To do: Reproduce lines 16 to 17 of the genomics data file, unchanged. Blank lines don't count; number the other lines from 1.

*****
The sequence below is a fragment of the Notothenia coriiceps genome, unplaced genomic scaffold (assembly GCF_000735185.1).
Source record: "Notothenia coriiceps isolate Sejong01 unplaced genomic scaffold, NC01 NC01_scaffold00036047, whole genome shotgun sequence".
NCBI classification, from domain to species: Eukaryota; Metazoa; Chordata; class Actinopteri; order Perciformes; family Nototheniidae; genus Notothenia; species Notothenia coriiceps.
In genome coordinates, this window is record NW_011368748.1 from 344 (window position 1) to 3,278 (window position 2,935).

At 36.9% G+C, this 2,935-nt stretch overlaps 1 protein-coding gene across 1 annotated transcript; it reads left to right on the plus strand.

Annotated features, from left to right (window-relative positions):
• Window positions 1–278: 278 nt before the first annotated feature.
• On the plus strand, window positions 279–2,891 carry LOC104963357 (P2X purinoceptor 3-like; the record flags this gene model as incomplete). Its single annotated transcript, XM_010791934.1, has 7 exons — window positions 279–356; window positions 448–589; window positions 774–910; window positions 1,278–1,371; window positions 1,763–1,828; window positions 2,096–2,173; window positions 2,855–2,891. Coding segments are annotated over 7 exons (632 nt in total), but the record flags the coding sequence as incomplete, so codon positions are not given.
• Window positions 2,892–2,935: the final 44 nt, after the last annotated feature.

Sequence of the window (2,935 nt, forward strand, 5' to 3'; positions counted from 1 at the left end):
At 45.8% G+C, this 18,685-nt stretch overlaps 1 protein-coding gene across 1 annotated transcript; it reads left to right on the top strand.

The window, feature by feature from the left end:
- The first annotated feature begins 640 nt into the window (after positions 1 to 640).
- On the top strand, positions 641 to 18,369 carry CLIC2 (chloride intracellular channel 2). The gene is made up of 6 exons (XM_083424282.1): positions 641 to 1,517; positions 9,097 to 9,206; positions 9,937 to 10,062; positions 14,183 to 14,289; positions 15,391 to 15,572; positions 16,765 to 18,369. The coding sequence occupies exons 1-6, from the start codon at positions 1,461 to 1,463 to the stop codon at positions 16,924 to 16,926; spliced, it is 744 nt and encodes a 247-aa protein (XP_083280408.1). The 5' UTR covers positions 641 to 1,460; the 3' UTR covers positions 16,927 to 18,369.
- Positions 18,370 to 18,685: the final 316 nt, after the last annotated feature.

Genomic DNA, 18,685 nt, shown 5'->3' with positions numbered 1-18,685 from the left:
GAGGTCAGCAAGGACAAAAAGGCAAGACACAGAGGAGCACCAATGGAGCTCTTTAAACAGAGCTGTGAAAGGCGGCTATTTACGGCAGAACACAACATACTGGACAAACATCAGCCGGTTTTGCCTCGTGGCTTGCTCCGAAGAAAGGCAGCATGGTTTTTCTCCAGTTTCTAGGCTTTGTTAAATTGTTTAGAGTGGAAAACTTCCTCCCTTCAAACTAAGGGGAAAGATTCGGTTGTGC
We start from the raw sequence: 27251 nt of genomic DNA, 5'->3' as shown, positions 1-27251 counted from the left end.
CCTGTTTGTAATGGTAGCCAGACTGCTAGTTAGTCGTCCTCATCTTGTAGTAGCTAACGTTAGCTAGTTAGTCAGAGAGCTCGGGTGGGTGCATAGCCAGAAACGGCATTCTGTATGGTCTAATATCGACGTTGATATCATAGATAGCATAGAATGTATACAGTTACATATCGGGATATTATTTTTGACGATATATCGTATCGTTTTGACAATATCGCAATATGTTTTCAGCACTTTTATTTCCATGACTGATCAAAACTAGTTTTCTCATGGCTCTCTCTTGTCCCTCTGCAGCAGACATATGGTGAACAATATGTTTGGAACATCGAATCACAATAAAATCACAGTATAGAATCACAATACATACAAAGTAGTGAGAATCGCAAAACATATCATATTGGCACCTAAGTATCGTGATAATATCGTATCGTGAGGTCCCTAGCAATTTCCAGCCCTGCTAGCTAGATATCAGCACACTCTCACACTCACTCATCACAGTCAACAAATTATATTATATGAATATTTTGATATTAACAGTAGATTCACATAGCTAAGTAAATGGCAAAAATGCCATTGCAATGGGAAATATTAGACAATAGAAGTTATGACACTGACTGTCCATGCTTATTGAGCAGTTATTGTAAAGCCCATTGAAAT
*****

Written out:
Genomic DNA, 18,685 nt, shown 5'->3' with positions numbered 1-18,685 from the left:
GAGGTCAGCAAGGACAAAAAGGCAAGACACAGAGGAGCACCAATGGAGCTCTTTAAACAGAGCTGTGAAAGGCGGCTATTTACGGCAGAACACAACATACTGGACAAACATCAGCCGGTTTTGCCTCGTGGCTTGCTCCGAAGAAAGGCAGCATGGTTTTTCTCCAGTTTCTAGGCTTTGTTAAATTGTTTAGAGTGGAAAACTTCCTCCCTTCAAACTAAGGGGAAAGATTCGGTTGTGC